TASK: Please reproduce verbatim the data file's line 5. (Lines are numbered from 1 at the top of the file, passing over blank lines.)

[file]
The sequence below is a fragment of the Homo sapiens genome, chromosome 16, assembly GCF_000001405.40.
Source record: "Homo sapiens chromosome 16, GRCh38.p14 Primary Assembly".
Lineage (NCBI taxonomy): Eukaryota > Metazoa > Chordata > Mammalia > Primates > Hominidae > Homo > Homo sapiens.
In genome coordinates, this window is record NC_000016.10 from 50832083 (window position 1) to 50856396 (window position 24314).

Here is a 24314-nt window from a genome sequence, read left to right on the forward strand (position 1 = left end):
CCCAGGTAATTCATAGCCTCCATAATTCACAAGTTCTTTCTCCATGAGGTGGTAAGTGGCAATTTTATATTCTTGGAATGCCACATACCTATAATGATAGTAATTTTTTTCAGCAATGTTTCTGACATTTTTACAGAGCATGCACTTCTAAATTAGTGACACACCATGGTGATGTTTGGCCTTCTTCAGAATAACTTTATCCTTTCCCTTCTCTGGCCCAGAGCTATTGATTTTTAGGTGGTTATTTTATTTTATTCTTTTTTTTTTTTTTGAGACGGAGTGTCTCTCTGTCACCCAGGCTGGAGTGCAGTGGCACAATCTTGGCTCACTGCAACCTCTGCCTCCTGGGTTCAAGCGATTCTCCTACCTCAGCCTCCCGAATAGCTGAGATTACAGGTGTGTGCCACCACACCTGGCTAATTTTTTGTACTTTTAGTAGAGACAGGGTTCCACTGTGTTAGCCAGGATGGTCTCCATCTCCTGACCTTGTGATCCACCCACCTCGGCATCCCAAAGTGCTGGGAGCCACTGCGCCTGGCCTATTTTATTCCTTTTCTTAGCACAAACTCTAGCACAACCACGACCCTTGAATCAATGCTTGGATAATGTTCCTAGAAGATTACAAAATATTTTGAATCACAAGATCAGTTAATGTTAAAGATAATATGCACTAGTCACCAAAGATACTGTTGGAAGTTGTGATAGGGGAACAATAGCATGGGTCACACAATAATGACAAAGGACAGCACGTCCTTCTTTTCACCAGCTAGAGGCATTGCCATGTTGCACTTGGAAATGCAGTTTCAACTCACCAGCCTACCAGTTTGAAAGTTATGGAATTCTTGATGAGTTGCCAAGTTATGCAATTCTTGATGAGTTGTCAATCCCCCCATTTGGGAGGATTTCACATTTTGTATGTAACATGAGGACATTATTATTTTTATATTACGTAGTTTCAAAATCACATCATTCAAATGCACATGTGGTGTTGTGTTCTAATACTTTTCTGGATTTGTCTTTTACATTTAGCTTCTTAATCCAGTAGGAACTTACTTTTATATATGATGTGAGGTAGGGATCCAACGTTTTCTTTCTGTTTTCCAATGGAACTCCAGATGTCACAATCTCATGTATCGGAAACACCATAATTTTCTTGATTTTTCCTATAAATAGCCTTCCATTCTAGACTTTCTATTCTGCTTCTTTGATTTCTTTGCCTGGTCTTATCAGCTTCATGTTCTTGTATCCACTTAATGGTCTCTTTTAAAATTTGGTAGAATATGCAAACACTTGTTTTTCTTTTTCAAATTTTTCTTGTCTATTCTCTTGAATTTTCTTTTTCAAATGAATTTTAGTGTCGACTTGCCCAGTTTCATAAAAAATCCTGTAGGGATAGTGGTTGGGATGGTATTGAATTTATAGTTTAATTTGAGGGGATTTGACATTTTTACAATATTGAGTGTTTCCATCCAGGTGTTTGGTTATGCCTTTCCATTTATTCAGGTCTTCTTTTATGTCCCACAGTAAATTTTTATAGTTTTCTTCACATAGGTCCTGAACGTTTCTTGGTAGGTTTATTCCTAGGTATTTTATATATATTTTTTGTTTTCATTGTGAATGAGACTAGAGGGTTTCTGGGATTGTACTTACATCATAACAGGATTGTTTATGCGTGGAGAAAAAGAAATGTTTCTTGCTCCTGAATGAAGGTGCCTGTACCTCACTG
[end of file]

Here is a 24314-nt window from a genome sequence, read left to right on the forward strand (position 1 = left end):